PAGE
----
another lazy day

I woke up early this morning. I probably dream all the time, but I rarely remember them. Today I remembered the dream. Yes, another gardening dream!

In the dream, I used a favorite spade, one that belonged to my grandmother, who also gardened. My mother “inherited” it when she and Dad brought Gram up to the house when Gram became unable to care for herself. I still have it. It’s a favorite gardening tool.

The spade slid easily into the perfectly tilled dream soil, which I turned one more time to complete the process of double-digging the garden space in preparation for planting. I love the smell of freshly turned loamy soil! Though I didn’t have this smell strike me in the dream, the pleasant sensation I feel in that circumstance woke me up.

What kind of dream is that? Ha! Not much action. I suppose there is some Freudian significance in digging soil, Mother Earth, but let’s keep our thoughts pure! Gardening dreams are my favorites because I like the effort and sensations of gardening, that little miracle of a planted seed germinating into something that tastes good to eat and is healthy, too.

I got up, fed Dougy and Andy, who were very grateful for the timely food, washed some dishes, heated up some leftover French toast in the microwave, and made some tea. (I forgot to roast coffee beans yesterday, so had none ready to grind today.) I watched “Morning Joe”, amazed that for the second day Mika told Joe “Shut up!” several times, and he shut up several times. Perhaps he reads the comments on their facebook post because the most frequent complaint about Joe is he interrupts everyone all the time.

During “Morning Joe”, both the cats’d found a spot to sleep off chicken-lobster (ugh!) cat food. My little angels looked so sweet and happy, I decided they had the right idea: Go back to bed!

Back to bed I went. I ordinarily don’t benefit from extra sleep, but those extra four hours this morning hit the spot! I don’t remember them, but I woke up from my extra sleep with that happy feeling I get when I have gardening dreams.

yard nazis, part 1

A friend of mine, the late Margaret V., lived in a retirement community in Arcata, California. Though she wasn’t a major gardener, she did like to plant a few flowers on the borders of her lot and place potted flowers on the steps up to her home. Every summer, I’d get at least one letter from her complaining about “yard nazis”, maintenance staff who weed-whacked this border flower she’d nursed all summer or, inexplicably, knocked over that potted flower on her steps. She’d be livid!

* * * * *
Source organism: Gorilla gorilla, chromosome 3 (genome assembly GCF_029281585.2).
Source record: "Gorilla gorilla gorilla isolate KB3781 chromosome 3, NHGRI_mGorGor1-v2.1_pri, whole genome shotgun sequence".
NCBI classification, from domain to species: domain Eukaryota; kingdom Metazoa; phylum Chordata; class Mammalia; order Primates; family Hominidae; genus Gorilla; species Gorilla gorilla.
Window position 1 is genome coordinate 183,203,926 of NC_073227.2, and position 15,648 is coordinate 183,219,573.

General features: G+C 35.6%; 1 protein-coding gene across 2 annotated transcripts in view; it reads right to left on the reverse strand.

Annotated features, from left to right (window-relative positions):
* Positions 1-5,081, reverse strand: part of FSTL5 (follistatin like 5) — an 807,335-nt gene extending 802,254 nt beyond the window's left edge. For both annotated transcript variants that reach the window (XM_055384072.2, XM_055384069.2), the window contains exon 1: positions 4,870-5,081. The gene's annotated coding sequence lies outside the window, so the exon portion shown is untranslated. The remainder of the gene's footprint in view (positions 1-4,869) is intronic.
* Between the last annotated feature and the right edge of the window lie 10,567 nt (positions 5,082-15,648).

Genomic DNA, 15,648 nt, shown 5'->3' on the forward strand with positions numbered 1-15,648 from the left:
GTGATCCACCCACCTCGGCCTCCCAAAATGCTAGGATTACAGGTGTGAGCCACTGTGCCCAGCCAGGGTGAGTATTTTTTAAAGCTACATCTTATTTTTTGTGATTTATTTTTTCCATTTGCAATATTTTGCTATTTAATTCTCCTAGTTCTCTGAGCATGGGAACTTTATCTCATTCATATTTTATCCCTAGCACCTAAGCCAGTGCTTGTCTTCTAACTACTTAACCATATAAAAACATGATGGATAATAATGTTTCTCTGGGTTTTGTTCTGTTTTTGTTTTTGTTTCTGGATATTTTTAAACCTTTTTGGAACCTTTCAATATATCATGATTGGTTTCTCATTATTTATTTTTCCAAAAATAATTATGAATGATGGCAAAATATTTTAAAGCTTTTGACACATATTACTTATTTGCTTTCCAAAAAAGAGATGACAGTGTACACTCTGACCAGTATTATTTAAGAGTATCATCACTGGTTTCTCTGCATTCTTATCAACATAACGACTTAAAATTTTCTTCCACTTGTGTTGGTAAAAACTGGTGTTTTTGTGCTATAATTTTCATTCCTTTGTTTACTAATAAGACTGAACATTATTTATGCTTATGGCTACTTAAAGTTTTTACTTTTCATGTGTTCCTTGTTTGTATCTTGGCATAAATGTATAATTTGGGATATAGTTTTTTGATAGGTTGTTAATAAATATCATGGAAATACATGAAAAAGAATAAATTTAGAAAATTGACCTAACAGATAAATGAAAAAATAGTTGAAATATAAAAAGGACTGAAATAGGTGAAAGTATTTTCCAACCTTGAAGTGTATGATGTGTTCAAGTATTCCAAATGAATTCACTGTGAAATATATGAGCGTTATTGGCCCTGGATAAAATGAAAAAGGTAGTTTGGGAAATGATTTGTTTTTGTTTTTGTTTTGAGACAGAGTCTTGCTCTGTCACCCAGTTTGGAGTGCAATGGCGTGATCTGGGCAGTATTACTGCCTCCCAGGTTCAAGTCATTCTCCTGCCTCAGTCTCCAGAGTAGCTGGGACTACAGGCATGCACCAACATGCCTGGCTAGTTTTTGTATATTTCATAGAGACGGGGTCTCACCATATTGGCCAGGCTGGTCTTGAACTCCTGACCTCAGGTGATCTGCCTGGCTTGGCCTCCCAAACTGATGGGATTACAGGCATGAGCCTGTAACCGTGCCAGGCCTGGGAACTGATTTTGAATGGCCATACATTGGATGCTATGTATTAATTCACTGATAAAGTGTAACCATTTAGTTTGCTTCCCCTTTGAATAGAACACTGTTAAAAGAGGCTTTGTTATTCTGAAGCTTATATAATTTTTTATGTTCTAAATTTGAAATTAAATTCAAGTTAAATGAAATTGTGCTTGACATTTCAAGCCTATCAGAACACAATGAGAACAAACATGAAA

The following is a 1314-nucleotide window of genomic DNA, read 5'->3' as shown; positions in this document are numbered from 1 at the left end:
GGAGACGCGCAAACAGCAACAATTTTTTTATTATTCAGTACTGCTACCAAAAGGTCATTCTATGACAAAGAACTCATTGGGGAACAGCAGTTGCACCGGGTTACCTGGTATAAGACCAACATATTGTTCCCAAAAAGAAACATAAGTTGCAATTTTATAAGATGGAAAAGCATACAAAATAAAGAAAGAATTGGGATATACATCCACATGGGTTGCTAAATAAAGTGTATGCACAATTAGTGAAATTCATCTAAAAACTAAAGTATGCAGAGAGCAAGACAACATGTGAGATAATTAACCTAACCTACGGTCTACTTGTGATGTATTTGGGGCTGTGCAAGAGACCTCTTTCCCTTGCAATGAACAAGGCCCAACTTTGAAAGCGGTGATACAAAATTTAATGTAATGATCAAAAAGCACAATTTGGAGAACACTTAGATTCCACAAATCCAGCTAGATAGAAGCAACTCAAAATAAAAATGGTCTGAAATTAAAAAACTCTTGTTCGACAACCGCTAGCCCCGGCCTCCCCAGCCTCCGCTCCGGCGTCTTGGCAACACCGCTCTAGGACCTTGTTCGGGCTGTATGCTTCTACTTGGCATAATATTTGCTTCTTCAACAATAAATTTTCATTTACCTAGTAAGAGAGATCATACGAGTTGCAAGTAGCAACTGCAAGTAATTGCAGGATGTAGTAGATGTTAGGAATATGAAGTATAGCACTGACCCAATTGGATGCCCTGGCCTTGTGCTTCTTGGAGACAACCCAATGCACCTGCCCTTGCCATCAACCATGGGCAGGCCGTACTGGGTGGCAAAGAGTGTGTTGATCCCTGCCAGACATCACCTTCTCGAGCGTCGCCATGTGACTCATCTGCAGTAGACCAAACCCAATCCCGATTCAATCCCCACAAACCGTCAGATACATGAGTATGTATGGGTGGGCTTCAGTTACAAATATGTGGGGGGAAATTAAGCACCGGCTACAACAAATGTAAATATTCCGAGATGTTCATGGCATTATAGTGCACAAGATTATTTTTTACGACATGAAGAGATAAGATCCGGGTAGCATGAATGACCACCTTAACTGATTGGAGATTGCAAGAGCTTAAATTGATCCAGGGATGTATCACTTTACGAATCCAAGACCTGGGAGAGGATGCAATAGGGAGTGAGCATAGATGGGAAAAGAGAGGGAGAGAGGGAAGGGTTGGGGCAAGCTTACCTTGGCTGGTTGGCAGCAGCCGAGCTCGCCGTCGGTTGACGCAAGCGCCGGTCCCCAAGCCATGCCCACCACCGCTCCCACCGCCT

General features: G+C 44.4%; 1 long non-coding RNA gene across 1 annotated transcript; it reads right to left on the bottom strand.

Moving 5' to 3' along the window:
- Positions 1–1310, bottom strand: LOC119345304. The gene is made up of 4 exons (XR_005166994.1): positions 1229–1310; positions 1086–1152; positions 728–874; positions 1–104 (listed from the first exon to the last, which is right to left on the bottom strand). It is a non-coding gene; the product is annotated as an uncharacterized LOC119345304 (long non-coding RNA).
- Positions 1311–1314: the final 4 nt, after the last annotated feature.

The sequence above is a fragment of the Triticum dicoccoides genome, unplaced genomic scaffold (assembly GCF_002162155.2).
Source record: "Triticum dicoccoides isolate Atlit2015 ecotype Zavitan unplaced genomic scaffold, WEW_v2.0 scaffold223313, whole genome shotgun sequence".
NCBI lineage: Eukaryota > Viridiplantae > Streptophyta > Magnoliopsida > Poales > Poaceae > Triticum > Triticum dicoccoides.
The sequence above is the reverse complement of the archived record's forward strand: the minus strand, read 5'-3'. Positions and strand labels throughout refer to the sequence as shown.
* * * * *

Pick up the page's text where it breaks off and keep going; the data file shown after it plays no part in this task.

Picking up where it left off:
I lived in a regulation house at the time, and always had a big garden in back, nice flower beds in front, that I worked years to get just so. I worked very hard to improve the soil until it required almost no effort to turn, it was so loamy. I double-dug all beds and amended the soil every year. All that in a yard that started with clay soil.

Then I had major illness (Wegener’s granulomatosis), which made maintaining a yard of that size more than I could manage. We moved that fall to the retirement apartments where I live now, a pleasant if not fancy duplex that started out as WWII housing. The yard maintenance, we were assured, was handled by staff, as was snow removal, and so on. One could, however, have a small garden along the foundations of the apartment, if one wished.


Bluebells are pretty, but, like morning glories, have a weedy growth habit. I dug out tons of them at the house. They return without mercy and they spread like the weed they are.

I tried small scale gardening at the apartment the first summer. Someone before planted a variety of flowers and roses I didn’t particularly care for (other than one climbing yellow rose): Bluebells, morning glories, some wimpy plant that hates dry conditions and looks like hell when fully hydrated (name?), iris (which are lovely for a couple of weeks once a year, then not so much), snow-on-the-mountain, two awful artificial-looking red roses with no scent, and a nice yellow rose (also no scent). Not to my taste mostly, but, well, not tragic. I’d try to work them out over years. Gardening, if nothing else, is an exercise in patience and planning. Oh yeah, and hope!

yellow rose

This yellow rose has a clean, floral scent, and grows outside my bathroom window. It is the one rose at the apartment I do like.